Information on Tennessee Group Homes
4 OCT 2017
Group homes in Tennessee are defined as private residential homes designed to accommodate people with disabilities or problems. These homes are usually located in local communities and are supervised by live-in caregivers. There are several group homes across the state of Tennessee, which are classified according to the types of services they render to different individuals with issues and problems.
One very important feature of group homes that sets them apart from other medical facilities is that they extend care without isolating people from normal society. Individuals who are mentally impaired and physically disabled are not treated as patients; they are considered residents. They are given adequate support to conduct daily activities. Group homes in Tennessee are situated in normal local communities so that residents are exposed to a family-like environment.
Most group homes are designed for the mentally disabled and physically impaired people. Some of them are intended for special cases, such as the Cerebral Palsy Center Group home for those suffering from such disease. In Jacksonville there is a company called Jackson Area Counsel, which caters to people with personal and social problems such as alcoholism and drug dependency. The website manta.com lists 59 group home companies in 28 cities of Tennessee.
One main type of group home in Tennessee is for troubled youth. An example of this is the Youth Villages group homes, which have six group homes in Memphis and Nashville. The purpose of this type of group home is to help teenagers overcome emotional and psychological issues. Some group homes accommodate children who experienced abuse and were abandoned by their parents. They are usually placed there by social services.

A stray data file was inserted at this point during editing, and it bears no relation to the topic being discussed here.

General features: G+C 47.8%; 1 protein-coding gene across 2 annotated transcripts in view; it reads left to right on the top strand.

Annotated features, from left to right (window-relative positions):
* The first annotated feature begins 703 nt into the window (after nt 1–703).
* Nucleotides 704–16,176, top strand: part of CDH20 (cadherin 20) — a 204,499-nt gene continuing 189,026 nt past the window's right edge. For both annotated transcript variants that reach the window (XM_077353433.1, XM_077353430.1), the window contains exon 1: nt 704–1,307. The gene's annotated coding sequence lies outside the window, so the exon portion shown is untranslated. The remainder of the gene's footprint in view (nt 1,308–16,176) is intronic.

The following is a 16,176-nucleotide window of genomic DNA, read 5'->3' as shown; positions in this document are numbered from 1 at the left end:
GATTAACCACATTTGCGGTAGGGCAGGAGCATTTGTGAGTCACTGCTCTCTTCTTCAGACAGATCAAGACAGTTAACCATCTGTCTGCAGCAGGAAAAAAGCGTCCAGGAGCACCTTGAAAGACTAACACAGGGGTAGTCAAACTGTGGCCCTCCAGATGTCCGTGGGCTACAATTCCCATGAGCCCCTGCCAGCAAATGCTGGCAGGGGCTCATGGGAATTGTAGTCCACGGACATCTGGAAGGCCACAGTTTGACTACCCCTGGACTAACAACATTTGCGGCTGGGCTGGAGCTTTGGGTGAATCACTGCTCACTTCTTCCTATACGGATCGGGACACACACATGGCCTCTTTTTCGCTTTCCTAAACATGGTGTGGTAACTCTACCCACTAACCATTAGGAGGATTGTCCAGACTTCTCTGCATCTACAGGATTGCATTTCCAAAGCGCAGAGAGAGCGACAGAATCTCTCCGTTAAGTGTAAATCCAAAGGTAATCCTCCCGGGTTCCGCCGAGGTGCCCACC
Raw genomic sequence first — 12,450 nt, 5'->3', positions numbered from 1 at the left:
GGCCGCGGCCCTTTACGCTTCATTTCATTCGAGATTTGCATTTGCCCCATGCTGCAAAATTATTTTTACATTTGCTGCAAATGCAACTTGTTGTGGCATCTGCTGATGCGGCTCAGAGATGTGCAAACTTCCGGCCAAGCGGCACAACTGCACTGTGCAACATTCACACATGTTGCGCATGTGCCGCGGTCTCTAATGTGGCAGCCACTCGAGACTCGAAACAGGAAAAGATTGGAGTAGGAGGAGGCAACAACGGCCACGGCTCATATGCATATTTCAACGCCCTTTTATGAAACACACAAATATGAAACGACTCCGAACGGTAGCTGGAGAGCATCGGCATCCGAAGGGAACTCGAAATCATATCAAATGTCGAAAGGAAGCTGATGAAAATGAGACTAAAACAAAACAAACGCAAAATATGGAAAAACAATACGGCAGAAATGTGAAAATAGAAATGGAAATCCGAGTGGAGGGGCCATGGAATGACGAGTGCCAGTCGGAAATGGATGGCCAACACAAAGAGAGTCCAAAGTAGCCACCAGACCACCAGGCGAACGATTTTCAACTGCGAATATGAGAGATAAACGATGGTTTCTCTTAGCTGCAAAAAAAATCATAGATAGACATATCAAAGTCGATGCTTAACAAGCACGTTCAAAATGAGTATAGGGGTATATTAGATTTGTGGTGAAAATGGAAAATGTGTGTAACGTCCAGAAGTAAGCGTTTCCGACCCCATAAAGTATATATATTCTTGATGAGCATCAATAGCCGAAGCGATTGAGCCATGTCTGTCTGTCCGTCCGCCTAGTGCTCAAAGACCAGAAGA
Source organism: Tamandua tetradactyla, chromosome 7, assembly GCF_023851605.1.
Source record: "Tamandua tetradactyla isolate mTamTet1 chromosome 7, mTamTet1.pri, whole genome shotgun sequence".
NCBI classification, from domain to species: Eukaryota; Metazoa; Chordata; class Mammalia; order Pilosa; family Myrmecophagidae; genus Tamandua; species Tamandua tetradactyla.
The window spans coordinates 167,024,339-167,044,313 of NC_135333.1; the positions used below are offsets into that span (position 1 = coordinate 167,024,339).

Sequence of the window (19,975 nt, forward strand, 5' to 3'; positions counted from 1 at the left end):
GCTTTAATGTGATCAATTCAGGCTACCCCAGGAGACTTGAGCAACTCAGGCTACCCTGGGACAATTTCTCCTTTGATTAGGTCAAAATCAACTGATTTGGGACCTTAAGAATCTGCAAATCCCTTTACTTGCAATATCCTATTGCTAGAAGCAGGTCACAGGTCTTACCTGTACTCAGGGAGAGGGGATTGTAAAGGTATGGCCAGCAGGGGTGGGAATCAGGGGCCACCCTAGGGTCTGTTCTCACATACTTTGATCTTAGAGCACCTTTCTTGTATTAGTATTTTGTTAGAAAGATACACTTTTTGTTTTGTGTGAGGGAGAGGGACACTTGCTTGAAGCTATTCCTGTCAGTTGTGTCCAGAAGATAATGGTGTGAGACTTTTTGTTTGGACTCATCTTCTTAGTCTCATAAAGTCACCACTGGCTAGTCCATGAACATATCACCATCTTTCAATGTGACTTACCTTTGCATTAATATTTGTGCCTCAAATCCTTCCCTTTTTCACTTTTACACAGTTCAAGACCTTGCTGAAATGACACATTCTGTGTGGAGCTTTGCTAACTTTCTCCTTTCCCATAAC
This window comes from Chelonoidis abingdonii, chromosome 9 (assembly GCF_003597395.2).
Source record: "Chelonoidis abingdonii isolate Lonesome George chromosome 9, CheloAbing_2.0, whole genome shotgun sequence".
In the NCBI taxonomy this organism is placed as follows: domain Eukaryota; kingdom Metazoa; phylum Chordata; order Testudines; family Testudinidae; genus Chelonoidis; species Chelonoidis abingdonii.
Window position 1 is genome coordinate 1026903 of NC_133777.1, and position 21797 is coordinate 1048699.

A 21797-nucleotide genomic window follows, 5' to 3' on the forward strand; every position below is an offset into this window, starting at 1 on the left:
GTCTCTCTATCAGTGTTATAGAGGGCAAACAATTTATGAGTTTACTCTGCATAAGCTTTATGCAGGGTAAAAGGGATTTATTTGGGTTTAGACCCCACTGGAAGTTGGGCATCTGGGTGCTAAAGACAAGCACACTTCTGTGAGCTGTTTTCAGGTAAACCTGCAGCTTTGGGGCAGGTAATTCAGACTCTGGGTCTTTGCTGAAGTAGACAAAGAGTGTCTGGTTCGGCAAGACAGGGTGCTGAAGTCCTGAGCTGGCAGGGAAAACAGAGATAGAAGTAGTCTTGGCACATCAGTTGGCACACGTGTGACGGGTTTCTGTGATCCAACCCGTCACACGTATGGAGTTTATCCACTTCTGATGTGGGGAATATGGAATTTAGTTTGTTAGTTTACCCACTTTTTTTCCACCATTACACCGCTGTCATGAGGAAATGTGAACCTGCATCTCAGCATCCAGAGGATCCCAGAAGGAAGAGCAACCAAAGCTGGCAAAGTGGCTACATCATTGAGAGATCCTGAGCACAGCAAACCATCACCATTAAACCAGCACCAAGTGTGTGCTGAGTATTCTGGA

The state of Tennessee supports the concept of group homes as a way of integrating the mentally retarded, mentally handicapped, and physically handicapped persons to a normal residential neighborhood. The state passed a law that prohibits restricting these handicapped people in medical institutions. The law, called Tennessee Code Annotated, considers group homes as single-family residences. Single-family residence scope should include eight or fewer mentally retarded, mentally handicapped, or physically handicapped persons with three other house parents or guardians who do not need to be related to each other. This law is above any city zoning code. Therefore, city councils cannot re-assign any group home to a higher density residential area, even if the city zoning code’s single family residence definition does not include group homes.
The Tennessee state government sees community-based care such as what group homes provide as a timely and cost-effective alternative to maintaining huge state-run centers and facilities. In November, 2009, The Tennessee Department of Intellectual Disabilities announced the closure of Clover Bottom Developmental Center, a state-run facility that cares for the intellectually disabled. The decision was made because of insufficient funding. The state approved a budget for the construction of ten group homes, eight of which will remain state-run. The group homes will house about 32 Clover Bottom residents and will provide jobs to 128 employees of the center. The state plans to relocate the remaining residents to other private group homes. This development reinforces the growth of the group homes business in Tennessee.